Of course, there were spills, although, not as many as in the past. I am big on self reliance, and a skill you learn in my class is how to pour your own juice and water. It is fun to watch the kids navigate the large pitcher (it's actually quite small, but it looks gigantic in the hands of a three year old); they hold it shakily over their cup, and watch in amazement as the liquid goes where it is supposed to (in the cup). And they are so awestruck by their accomplishment, that they just keep pouring and pouring until the cup over flows. And sometimes the phenomenon of juice creating an ever growing puddle in front of them is so cool that they continue to pour. That is why there are always lots of paper towels around. Because everyone spills, it is no big deal, but it has to be cleaned up. This week, when I recited that particular mantra, the reply I got from the puddle (lake) creator was, "Oh, I don't clean up spills; that's my mom's job." To which I replied, "At school, it is your job." She definitely did not like that aspect of the preschool experience.

This year, I found myself in a conversation that I had never experienced before. A little guy walks up to me and asks when I'm going to get out my guitar and play for them. Hmmmm....I don't play guitar (I would like to - I have a guitar - but I never seem to have enough time for lessons. OK - we all know that is a cop out. Anyways...). I tell this inquisitive little guy that I don't play guitar, so I won't be getting it out today. He walks off, seemingly satisfied with my answer. Until five minutes later when he walks up to me again and asks "When are you going to play your really loud guitar and sing for us?" Well, no pressure there. Not only do I need to play guitar, but it needs to be an electric guitar and I have to sing as well. I am currently trying to find myself lessons - I can't let this little guy down. (Hope he will be okay with an acoustic guitar...)

Another first for me this year was the pet unicorn one of my students brought to school. This unicorn, Uni, is rainbow colored, with red legs and pink eyes, and enjoys eating grass on the playground. She also likes the special unicorn apples I keep in my pocket. Uni and I hit it off right away - and her owner was pleased that I understood how special Uni is, and how imporant it is that she has her own place on the carpet. So I could better know what Uni looked like, I asked her owner to paint me a picture of her....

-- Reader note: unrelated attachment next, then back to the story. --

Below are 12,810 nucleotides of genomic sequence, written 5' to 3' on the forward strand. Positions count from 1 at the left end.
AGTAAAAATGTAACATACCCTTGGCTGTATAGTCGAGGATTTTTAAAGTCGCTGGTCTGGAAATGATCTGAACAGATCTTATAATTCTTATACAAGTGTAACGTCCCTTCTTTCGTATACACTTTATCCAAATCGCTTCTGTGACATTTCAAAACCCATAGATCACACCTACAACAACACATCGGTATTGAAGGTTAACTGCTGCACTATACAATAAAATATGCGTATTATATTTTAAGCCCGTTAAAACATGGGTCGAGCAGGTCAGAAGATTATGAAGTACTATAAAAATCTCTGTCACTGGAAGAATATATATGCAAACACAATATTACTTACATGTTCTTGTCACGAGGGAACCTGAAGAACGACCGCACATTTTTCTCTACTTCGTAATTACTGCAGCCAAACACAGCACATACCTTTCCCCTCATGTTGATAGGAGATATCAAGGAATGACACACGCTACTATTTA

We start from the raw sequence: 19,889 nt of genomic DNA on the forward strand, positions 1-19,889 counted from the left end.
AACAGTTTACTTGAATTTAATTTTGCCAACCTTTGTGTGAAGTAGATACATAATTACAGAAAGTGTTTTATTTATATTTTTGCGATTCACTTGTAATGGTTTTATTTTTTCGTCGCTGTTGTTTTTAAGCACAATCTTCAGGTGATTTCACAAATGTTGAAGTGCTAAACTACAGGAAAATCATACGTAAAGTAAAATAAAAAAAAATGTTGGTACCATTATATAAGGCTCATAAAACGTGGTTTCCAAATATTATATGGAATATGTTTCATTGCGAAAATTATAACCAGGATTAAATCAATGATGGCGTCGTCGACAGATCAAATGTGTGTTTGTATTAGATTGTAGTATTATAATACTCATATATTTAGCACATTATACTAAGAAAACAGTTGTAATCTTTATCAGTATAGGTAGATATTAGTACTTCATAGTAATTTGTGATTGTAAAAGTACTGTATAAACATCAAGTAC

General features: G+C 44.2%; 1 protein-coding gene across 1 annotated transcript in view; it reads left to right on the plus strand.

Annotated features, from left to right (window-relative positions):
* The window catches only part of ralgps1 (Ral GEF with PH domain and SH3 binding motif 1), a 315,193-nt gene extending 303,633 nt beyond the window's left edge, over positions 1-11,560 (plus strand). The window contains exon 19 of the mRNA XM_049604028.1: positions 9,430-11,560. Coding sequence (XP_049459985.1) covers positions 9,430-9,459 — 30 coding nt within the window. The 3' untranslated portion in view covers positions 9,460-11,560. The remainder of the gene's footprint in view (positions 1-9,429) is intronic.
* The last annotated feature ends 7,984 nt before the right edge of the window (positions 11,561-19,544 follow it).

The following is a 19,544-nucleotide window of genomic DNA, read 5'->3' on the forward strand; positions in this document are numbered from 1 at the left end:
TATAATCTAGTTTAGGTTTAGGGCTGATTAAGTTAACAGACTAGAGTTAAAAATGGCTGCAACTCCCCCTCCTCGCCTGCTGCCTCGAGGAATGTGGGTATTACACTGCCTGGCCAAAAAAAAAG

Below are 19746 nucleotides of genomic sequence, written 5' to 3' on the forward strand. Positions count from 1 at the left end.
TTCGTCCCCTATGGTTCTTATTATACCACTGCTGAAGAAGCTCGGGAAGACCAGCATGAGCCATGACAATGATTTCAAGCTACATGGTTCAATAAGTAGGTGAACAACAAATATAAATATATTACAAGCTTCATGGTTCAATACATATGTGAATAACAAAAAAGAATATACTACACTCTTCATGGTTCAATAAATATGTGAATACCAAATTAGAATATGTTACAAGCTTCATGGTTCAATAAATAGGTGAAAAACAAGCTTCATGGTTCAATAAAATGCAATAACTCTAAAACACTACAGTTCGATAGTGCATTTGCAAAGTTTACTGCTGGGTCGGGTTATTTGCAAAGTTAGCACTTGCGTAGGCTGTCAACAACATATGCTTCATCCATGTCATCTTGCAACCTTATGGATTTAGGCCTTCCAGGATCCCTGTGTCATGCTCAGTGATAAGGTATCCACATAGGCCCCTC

So far, there has been no nakedness...but the year is young.

I started incorporating all the science I learned over the summer into my day this week. Although transitions are a little shaky (how do I get three year olds to move away from the instuments and join me for a science experiment? Still searching for a quick and engaging song....suggestions?) We made necklaces from the UV Beads; and the kids were amazed at their changing color abilities. Two kids figured out right away that the sun was what causing the change. Most of them thought it was magic - which is fine. Because now I am the cool teacher who gives out magic beads. We are continuing our discussion next week. Eventually they will all know that the sun is the real magic and I am not all that magical.

We also did the Bouncing Bubble Experiment, and it was the coolest thing to watch the kids figure out how to blow the bubble, then get it off of the wand and then bounce it. A lot of steps for little ones, and the look of pure amazement on their faces when they figured it out was worth the soapy lake that my classroom became.

This year is going to be great.

Sunday, August 3, 2008